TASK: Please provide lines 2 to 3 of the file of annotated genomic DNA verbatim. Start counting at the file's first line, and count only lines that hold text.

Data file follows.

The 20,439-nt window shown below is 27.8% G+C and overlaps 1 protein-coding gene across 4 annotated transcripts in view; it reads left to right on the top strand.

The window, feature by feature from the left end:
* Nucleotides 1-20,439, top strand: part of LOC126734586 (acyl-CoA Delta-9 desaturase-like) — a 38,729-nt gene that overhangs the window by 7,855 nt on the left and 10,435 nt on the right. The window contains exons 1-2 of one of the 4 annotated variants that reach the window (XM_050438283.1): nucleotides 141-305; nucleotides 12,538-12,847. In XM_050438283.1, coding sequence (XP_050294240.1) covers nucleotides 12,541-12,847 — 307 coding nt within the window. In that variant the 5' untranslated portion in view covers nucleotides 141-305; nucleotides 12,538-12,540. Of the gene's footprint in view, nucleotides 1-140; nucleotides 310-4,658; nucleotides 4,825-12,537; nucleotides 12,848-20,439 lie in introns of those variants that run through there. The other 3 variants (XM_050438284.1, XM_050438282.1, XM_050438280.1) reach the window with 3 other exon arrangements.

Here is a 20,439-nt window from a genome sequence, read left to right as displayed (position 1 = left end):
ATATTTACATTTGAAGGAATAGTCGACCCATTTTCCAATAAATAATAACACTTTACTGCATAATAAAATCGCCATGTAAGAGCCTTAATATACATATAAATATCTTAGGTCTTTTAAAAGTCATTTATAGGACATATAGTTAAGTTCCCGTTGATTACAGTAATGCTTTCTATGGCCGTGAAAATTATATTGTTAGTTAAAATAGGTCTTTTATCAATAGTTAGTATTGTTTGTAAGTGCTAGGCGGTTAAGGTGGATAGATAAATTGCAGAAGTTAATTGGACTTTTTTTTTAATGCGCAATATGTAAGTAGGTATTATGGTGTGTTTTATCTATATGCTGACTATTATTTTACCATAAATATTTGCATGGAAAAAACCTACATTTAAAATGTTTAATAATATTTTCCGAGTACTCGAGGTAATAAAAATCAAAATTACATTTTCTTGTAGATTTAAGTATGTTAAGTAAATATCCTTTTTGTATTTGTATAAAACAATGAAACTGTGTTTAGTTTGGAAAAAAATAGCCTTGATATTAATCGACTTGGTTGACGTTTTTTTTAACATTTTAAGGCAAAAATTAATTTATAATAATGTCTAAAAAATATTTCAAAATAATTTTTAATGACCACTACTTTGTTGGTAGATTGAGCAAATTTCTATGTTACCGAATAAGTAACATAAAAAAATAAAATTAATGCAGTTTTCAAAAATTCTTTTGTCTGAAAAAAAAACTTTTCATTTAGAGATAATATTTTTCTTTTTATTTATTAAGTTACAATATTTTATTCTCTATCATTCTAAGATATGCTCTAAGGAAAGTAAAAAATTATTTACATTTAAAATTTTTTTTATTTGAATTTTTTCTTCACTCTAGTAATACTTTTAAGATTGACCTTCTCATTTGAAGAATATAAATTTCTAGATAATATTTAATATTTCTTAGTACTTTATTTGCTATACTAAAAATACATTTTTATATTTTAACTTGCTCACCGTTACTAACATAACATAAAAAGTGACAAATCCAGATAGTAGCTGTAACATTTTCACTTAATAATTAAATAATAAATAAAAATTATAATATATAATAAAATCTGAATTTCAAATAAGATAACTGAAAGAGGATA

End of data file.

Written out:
The window, feature by feature from the left end:
* Nucleotides 1-20,439, top strand: part of LOC126734586 (acyl-CoA Delta-9 desaturase-like) — a 38,729-nt gene that overhangs the window by 7,855 nt on the left and 10,435 nt on the right. The window contains exons 1-2 of one of the 4 annotated variants that reach the window (XM_050438283.1): nucleotides 141-305; nucleotides 12,538-12,847. In XM_050438283.1, coding sequence (XP_050294240.1) covers nucleotides 12,541-12,847 — 307 coding nt within the window. In that variant the 5' untranslated portion in view covers nucleotides 141-305; nucleotides 12,538-12,540. Of the gene's footprint in view, nucleotides 1-140; nucleotides 310-4,658; nucleotides 4,825-12,537; nucleotides 12,848-20,439 lie in introns of those variants that run through there. The other 3 variants (XM_050438284.1, XM_050438282.1, XM_050438280.1) reach the window with 3 other exon arrangements.